Instead of buying a $1,200,000 home with a $1 million mortgage, the household buys a $1,000,000 home with an $800,000 mortgage. If the house appreciates by 5% over one year, the household loses out on $10,000 in appreciation by buying the cheaper home. Over a 10-year period, the household loses out on a significant $125,778 in appreciation/equity/savings.

In a bull market, you want to buy the most home you can afford. In a bear market, you want to do the exact opposite.

3) Less Money Going Towards Savings Or Other Investments

A higher monthly payment for a 15-year mortgage requires higher income and higher cash reserves. Therefore, your emergency fund or cash reserves will have to be higher to cover your higher monthly burn rate. A higher cash reserve means less money going towards saving for retirement, funding a college 529 savings plan, investing in other assets, and spending on wants.

Every dollar has an opportunity cost. A 15-year mortgage has a higher opportunity cost, especially when times are very good. For example, if the stock market ends up going up 20% a year for the next three years, you may have preferred to get a 30-year amortizing loan and invest the extra cash flow instead.

However, the reality is, nobody knows for sure how their other investments will perform. Therefore, it’s a good idea to spread around your cash flow. Personally, I like investing in commercial real estate through a diversified fund. Commercial real estate is the asset class that I think has the most amount of upside as we open up.

The Ideal Situation To Take Out A 15-Year Mortgage

If I was forced to take out a 15-year mortgage back in 2003, I likely would not have bought the condo when I did. The increased monthly payment would have been too much of a turnoff. Therefore, I would have waited at least another year and lost out on perhaps a $46,400 gain. From 2003 – 2004, the San Francisco real estate market went up about 8%.

For first-time homebuyers, it is probably best to take out an ARM or a 30-year fixed mortgage to get neutral the real estate market. In the past, I’ve written the best time to buy property is when you can afford it. Shorting the housing market by renting is a tough way to build wealth. Inflation is too powerful of a force to go against.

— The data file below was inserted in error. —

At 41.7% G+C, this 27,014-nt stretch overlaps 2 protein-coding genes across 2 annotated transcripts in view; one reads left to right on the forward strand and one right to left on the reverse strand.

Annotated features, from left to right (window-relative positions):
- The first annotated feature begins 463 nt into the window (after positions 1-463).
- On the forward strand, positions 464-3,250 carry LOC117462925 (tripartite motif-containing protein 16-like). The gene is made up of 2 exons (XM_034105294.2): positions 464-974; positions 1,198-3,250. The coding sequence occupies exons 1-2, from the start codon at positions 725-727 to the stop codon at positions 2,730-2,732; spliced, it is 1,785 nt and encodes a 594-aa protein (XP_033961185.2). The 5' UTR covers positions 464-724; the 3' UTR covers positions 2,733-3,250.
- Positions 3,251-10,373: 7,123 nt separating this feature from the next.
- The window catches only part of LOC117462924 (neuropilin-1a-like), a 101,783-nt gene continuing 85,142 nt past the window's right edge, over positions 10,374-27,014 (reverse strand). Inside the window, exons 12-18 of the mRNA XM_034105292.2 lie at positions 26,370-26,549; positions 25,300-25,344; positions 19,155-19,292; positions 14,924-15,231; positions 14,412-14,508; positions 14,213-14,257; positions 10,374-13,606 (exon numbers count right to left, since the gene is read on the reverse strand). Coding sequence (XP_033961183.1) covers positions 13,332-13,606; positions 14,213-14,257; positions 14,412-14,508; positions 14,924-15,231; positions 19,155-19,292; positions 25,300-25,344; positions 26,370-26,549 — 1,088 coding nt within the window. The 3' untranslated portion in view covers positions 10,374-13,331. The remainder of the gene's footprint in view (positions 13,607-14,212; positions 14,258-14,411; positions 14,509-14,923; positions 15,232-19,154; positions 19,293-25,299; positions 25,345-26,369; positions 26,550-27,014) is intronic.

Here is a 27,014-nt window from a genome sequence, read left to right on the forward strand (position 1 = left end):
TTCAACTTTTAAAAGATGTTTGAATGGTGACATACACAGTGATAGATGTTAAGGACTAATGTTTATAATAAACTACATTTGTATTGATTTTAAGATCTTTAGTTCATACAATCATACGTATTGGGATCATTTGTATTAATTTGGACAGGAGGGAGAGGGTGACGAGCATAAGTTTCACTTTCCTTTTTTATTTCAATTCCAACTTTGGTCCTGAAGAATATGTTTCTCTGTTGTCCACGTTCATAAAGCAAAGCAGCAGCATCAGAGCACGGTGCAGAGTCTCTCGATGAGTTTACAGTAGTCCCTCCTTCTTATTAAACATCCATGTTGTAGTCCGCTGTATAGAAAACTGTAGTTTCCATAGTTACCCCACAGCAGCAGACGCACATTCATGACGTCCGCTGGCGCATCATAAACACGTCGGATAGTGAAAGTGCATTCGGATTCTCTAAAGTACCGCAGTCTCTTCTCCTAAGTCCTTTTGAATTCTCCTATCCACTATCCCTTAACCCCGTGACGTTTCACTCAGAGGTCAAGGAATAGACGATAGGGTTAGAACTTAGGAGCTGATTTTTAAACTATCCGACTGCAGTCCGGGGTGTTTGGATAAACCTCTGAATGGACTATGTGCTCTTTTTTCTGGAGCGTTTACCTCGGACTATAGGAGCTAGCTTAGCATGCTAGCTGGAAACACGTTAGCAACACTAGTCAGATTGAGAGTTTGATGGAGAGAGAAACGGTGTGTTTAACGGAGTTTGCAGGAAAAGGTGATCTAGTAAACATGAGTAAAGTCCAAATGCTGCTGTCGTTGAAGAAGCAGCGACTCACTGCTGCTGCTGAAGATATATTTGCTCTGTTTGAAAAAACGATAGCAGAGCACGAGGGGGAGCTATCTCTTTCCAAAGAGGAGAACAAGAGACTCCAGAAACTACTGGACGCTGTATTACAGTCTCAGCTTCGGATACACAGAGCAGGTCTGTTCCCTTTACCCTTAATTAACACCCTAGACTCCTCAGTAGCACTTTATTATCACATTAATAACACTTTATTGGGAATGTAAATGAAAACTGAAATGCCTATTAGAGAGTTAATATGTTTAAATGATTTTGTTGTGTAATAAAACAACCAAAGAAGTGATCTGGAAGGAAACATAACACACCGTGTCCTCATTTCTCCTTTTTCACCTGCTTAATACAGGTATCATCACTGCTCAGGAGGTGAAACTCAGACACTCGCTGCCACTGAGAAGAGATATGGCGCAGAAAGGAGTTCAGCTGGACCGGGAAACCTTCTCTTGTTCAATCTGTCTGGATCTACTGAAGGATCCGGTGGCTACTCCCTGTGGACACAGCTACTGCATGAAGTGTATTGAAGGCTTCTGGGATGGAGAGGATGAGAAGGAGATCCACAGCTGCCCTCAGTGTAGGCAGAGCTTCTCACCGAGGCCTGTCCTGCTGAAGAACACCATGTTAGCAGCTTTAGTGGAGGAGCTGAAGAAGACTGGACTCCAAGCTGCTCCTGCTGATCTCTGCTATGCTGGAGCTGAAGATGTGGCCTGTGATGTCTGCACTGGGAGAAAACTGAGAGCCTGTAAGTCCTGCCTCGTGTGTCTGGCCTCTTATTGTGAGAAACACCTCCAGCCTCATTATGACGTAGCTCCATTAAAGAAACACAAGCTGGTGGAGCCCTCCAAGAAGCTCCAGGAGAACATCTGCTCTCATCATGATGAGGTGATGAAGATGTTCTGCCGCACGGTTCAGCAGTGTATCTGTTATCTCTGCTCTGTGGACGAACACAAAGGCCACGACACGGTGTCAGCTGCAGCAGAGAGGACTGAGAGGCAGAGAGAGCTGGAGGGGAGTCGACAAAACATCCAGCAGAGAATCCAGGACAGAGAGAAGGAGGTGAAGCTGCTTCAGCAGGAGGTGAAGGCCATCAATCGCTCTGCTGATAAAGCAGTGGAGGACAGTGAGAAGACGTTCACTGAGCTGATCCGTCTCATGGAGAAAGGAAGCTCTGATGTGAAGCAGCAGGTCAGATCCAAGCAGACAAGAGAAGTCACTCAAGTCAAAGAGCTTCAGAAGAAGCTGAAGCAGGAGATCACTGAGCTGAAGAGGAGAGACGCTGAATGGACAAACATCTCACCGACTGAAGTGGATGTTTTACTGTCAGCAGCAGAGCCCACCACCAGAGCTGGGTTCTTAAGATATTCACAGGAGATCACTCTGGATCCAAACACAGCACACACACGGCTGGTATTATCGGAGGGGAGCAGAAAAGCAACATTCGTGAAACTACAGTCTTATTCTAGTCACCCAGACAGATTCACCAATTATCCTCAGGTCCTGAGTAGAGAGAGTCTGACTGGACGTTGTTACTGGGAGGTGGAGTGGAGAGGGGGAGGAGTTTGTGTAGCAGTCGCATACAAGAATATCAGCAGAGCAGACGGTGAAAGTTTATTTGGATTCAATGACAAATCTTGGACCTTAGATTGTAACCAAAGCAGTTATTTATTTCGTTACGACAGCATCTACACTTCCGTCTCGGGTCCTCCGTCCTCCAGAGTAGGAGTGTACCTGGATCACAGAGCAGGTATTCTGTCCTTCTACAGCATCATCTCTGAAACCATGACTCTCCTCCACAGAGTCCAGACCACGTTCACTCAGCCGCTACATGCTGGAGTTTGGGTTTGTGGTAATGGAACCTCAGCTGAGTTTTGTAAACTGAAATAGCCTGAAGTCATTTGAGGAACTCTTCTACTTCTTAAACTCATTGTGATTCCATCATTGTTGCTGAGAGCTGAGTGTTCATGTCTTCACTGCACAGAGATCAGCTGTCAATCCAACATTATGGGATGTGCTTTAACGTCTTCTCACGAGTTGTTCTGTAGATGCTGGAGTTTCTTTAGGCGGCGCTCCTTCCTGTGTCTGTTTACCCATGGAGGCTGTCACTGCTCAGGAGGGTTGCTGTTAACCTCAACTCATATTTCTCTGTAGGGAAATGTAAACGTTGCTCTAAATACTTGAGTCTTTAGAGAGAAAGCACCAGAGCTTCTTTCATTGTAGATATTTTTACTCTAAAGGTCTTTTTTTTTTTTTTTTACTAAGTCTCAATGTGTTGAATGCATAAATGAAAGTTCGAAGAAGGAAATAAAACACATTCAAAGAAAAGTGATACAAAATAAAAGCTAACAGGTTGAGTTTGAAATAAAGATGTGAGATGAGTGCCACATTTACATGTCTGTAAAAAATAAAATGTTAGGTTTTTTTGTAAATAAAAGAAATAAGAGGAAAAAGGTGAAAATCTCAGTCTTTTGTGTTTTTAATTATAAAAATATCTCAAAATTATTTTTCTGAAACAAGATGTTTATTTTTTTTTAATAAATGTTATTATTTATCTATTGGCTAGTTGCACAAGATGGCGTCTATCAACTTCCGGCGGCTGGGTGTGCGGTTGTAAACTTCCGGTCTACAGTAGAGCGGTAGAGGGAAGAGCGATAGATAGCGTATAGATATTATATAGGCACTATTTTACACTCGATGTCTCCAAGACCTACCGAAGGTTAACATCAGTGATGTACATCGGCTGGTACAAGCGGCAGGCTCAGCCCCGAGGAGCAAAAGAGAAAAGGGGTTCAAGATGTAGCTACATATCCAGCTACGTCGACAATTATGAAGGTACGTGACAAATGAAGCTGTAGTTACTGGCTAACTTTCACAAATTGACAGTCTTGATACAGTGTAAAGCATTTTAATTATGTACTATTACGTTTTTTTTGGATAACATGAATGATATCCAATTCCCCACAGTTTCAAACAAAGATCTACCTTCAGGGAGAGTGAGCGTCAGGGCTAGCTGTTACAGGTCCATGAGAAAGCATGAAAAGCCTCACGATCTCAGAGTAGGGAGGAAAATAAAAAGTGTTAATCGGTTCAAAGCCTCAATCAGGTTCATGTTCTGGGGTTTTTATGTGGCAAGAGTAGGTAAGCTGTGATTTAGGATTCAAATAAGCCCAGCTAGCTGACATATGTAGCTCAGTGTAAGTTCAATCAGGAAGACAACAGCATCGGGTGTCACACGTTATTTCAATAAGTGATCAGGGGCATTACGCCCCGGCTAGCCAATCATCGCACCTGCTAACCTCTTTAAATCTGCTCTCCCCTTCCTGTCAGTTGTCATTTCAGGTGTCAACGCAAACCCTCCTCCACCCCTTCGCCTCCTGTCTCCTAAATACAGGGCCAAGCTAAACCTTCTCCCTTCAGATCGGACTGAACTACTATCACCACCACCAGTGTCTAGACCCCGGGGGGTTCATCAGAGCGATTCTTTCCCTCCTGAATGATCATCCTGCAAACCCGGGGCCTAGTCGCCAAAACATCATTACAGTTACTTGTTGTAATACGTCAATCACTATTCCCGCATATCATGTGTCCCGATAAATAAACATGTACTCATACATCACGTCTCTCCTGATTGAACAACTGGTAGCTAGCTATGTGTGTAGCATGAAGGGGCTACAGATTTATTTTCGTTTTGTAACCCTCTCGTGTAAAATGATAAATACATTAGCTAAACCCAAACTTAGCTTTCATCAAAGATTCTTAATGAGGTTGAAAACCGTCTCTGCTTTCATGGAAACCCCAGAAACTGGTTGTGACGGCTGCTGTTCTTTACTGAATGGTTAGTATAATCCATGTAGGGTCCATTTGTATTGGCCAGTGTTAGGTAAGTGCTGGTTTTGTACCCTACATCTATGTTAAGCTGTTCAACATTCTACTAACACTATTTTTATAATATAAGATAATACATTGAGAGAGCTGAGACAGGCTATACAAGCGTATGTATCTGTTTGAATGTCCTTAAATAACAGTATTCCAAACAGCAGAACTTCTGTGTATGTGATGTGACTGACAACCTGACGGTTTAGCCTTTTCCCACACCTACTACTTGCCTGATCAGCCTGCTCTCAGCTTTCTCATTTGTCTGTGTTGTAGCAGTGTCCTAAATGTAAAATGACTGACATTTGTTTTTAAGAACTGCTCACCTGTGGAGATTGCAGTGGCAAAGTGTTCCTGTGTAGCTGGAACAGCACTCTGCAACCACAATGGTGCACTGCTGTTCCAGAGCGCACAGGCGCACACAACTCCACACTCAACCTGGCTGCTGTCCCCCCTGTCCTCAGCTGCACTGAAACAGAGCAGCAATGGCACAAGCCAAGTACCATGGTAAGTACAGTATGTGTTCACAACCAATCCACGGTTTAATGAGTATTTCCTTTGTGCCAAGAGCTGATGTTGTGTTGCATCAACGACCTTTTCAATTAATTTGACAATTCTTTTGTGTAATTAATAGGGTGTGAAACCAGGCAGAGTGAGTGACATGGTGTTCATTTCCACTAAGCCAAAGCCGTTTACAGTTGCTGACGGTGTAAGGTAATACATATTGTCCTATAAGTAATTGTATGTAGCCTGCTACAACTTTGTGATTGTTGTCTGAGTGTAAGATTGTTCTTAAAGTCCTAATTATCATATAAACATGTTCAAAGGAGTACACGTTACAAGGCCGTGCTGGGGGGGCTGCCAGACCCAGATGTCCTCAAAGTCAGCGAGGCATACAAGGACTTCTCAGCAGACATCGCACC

However, once you’ve built up some home equity and grown your savings, I think it’s worth refinancing to a 15-year mortgage or taking out a 15-year mortgage for your next home. Over time, your income and wealth should naturally grow. Therefore, you will more easily be able to afford a higher monthly payment.

In an environment where the average 15-year mortgage rate is lower than the two other main types of mortgages, taking advantage of this anomaly is smart. It won’t last forever.

If the average 15-year mortgage rate was only 0.25% or less than the average 5/1 ARM, perhaps a 15-year mortgage might not be that attractive. But at an average discount of 0.5%, it is too wide of a spread not to pounce. And if you can get a relationship pricing discount, even better. Although, having to move a lot of funds for relationship pricing can be a real PITA.

A Race Against Time

15 years goes by pretty quickly. Let’s say you bought your second primary residence at age 32. Having a fully paid off home by 47 is pretty sweet.

Once you don’t have a mortgage, life gets much more affordable. Suddenly, the idea of retiring early, taking a long sabbatical, or working a more interesting but lower paying job is more feasible. With all the extra cash flow, you could invest, live it up, or do both.

If you’re looking to get a 15-year mortgage, check out Credible, my favorite lending marketplace. You can get no-obligation quotes in minutes. The more you shop around, the more you can save.

Readers, any of you take out a 15-year mortgage? Why do you think people are still taking out 30-year fixed mortgages in today’s environment?